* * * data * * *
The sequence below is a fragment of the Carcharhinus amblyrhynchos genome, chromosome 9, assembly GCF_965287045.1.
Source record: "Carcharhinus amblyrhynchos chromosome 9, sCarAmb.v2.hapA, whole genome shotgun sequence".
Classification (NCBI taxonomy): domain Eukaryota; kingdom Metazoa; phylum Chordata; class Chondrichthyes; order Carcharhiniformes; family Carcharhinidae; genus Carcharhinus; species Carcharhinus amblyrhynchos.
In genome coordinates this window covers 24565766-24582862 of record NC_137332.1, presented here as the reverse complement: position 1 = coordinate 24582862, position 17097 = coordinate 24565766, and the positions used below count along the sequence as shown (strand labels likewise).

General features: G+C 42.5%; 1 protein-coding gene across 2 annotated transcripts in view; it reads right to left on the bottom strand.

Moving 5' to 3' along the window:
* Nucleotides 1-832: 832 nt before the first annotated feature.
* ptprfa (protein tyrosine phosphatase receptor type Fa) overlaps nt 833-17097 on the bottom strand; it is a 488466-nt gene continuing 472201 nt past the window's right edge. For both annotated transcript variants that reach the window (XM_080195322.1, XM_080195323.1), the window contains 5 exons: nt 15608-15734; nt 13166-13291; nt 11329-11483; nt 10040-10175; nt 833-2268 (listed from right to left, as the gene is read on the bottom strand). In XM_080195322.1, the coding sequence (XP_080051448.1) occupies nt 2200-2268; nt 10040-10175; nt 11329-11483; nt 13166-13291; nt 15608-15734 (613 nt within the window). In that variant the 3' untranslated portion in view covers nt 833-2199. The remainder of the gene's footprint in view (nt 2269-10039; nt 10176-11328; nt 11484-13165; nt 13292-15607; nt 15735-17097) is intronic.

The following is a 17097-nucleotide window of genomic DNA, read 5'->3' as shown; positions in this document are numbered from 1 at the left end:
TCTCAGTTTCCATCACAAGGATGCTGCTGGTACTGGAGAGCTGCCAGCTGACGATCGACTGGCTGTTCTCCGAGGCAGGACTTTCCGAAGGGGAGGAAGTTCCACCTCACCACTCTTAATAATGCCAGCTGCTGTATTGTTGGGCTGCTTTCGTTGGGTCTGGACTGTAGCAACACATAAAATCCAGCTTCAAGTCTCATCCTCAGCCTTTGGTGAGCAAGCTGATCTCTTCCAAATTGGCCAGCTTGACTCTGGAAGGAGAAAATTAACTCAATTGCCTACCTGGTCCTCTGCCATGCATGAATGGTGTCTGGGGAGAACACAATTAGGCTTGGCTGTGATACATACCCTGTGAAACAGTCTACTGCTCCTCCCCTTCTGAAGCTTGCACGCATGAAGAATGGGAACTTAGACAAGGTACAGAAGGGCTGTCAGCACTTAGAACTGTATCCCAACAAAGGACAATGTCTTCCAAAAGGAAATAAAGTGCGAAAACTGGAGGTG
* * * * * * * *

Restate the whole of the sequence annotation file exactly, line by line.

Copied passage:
The sequence below is a fragment of the Carcharhinus amblyrhynchos genome, chromosome 9, assembly GCF_965287045.1.
Source record: "Carcharhinus amblyrhynchos chromosome 9, sCarAmb.v2.hapA, whole genome shotgun sequence".
Classification (NCBI taxonomy): domain Eukaryota; kingdom Metazoa; phylum Chordata; class Chondrichthyes; order Carcharhiniformes; family Carcharhinidae; genus Carcharhinus; species Carcharhinus amblyrhynchos.
In genome coordinates this window covers 24565766-24582862 of record NC_137332.1, presented here as the reverse complement: position 1 = coordinate 24582862, position 17097 = coordinate 24565766, and the positions used below count along the sequence as shown (strand labels likewise).

General features: G+C 42.5%; 1 protein-coding gene across 2 annotated transcripts in view; it reads right to left on the bottom strand.

Moving 5' to 3' along the window:
* Nucleotides 1-832: 832 nt before the first annotated feature.
* ptprfa (protein tyrosine phosphatase receptor type Fa) overlaps nt 833-17097 on the bottom strand; it is a 488466-nt gene continuing 472201 nt past the window's right edge. For both annotated transcript variants that reach the window (XM_080195322.1, XM_080195323.1), the window contains 5 exons: nt 15608-15734; nt 13166-13291; nt 11329-11483; nt 10040-10175; nt 833-2268 (listed from right to left, as the gene is read on the bottom strand). In XM_080195322.1, the coding sequence (XP_080051448.1) occupies nt 2200-2268; nt 10040-10175; nt 11329-11483; nt 13166-13291; nt 15608-15734 (613 nt within the window). In that variant the 3' untranslated portion in view covers nt 833-2199. The remainder of the gene's footprint in view (nt 2269-10039; nt 10176-11328; nt 11484-13165; nt 13292-15607; nt 15735-17097) is intronic.

The following is a 17097-nucleotide window of genomic DNA, read 5'->3' as shown; positions in this document are numbered from 1 at the left end:
TCTCAGTTTCCATCACAAGGATGCTGCTGGTACTGGAGAGCTGCCAGCTGACGATCGACTGGCTGTTCTCCGAGGCAGGACTTTCCGAAGGGGAGGAAGTTCCACCTCACCACTCTTAATAATGCCAGCTGCTGTATTGTTGGGCTGCTTTCGTTGGGTCTGGACTGTAGCAACACATAAAATCCAGCTTCAAGTCTCATCCTCAGCCTTTGGTGAGCAAGCTGATCTCTTCCAAATTGGCCAGCTTGACTCTGGAAGGAGAAAATTAACTCAATTGCCTACCTGGTCCTCTGCCATGCATGAATGGTGTCTGGGGAGAACACAATTAGGCTTGGCTGTGATACATACCCTGTGAAACAGTCTACTGCTCCTCCCCTTCTGAAGCTTGCACGCATGAAGAATGGGAACTTAGACAAGGTACAGAAGGGCTGTCAGCACTTAGAACTGTATCCCAACAAAGGACAATGTCTTCCAAAAGGAAATAAAGTGCGAAAACTGGAGGTG